Thursday’s newspapers: Marin maintains its popularity, more meat-free Helsinki, on slippery roads

Recent small media storms around the prime minister Sanna Marin (SDP) does not seem to have significantly affected his popularity.

By fresh pollen On behalf of the Uutissuomalainen magazine group, Marin is by far the most respected party leader in the general public.

In a poll of 1,000 voters, 22 percent chose Marin as the most successful political party chairman. A similar poll in March gave him 25 percent.

Leader of the Left Alliance Li Andersson ranked second, with 10 percent considering it the best job.

Riikka Purra The Basic Finnish Party and Petteri Orpo Nine percent of the Coalition Party voters.

Three-quarters of SDP supporters said they considered Marin the most successful party leader in the country.

"Marin remains remarkably popular with all respondents, and especially with supporters of his own party. He has managed quite well to avoid the decline in popularity caused by the inauguration of the Prime Minister." Markku Jokisipilä, The director of the Parliamentary Research Center of the University of Turku told the Uutissuomalainen group.

Meatless or milkless?

There has been another small storm in the Finnish media after the City of Helsinki announced on Tuesday that meat products will no longer be served at events organized by the public administration.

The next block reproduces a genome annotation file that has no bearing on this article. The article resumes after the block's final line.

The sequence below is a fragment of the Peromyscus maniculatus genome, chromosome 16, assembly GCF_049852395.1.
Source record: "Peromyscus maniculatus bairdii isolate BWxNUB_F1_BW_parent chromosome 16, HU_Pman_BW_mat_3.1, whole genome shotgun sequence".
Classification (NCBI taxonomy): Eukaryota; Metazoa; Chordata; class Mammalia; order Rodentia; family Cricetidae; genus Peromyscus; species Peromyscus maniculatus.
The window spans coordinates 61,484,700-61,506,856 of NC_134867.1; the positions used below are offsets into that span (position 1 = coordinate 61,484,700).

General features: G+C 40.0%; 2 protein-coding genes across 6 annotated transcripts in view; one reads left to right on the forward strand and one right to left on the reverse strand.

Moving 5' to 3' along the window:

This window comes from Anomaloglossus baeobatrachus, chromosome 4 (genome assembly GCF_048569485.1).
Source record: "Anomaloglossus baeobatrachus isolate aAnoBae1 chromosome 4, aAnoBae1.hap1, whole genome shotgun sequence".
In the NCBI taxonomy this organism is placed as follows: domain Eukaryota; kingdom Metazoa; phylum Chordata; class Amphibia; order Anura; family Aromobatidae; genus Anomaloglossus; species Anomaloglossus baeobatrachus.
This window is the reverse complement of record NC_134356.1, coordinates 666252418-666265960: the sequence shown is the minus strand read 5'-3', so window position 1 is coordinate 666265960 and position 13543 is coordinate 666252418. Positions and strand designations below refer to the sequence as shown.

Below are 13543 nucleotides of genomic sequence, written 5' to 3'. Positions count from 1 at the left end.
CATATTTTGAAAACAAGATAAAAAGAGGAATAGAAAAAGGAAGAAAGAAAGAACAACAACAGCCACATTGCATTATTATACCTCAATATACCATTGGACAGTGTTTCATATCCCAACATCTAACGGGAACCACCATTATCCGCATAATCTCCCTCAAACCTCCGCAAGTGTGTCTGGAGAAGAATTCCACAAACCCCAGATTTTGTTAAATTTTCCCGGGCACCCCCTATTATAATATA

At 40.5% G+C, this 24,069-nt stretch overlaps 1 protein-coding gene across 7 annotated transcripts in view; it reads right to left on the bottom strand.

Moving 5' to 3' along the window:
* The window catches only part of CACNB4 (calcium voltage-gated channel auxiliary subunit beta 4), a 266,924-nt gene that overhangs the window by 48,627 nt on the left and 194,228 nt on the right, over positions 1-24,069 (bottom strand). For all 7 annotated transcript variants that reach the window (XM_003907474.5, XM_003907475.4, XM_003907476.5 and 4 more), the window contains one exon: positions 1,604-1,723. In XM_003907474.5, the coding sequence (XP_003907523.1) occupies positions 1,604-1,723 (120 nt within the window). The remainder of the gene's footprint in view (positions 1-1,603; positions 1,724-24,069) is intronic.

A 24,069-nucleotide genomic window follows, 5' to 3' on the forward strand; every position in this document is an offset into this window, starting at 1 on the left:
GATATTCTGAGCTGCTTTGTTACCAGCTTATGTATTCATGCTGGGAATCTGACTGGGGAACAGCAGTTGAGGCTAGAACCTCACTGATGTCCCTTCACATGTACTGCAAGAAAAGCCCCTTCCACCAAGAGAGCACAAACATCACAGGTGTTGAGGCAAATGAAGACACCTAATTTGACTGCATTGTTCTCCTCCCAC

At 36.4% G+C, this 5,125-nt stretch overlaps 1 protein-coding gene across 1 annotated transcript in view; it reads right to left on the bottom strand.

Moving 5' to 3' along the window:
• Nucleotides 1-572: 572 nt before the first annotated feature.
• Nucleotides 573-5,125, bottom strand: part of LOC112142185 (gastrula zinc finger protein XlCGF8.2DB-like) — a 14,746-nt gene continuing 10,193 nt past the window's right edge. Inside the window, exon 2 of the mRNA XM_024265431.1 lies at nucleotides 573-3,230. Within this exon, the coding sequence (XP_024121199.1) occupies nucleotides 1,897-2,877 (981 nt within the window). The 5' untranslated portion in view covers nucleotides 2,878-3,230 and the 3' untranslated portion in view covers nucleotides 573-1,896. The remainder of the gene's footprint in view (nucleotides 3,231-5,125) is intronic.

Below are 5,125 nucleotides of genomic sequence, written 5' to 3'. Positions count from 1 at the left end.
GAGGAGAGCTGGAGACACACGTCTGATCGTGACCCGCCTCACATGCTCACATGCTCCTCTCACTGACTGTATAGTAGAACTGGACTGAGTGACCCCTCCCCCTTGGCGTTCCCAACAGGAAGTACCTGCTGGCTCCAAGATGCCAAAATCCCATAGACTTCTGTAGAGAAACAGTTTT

Swedish-language daily newspaper Hufvudstadsbladet tells its readers that the ban on meat is mostly a symbolic gesture, and what is missing mainly is milk.

Johanna af HällströmThe team leader of the Helsinki urban environment said that since the hospitality of most city events consists of coffee and snacks, the milk offered for coffee has a greater climate impact than meat.

So the biggest change seems to be that milk is replaced with oat-based sour cream powder.

Farmers’ Union daily Future of the countryside points out that Helsinki ‘s decision to remove the meat contains a loophole. The city’s top authorities are still allowed to offer game to dignitaries visiting for meals. Also in these cases, the traditional fermented milk beverage is known as "buttermilk" Finnish is also allowed.

The magazine criticizes the new policy, which does not require the fruits and vegetables offered at the events of the City of Helsinki to be of domestic origin.

More electric cars

Economic and business days Kauppalehti tells about it that all-electric car registrations have started to rise sharply in Finland this year.

In December 2020, there were 9,673 all-electric cars in circulation in Finland. By the end of September, the number had almost doubled to more than 18,000.

However, the magazine points out that while popularity is growing, there are problems with electric cars that prevent a real breakthrough.

The biggest concerns are related to operating distances and the availability of charging points.

A study of more than 2,000 drivers found that men are more willing to buy an electric car than women, and also found that the idea is most popular in Uusimaa and the metropolitan area, where nearly half said they could consider a full electric car next to their personality. vehicle.

Cold and slippery

Evening paper Evening News reports signs that winter may be just around the corner, with temperatures projected to cool as the weekend progresses.

Roads are likely to be slippery nationwide, and a Foreca meteorologist Joanna Rinne advises motorists to prepare for poor driving conditions all the way to the southernmost parts of the country.

Source: The Nordic Page


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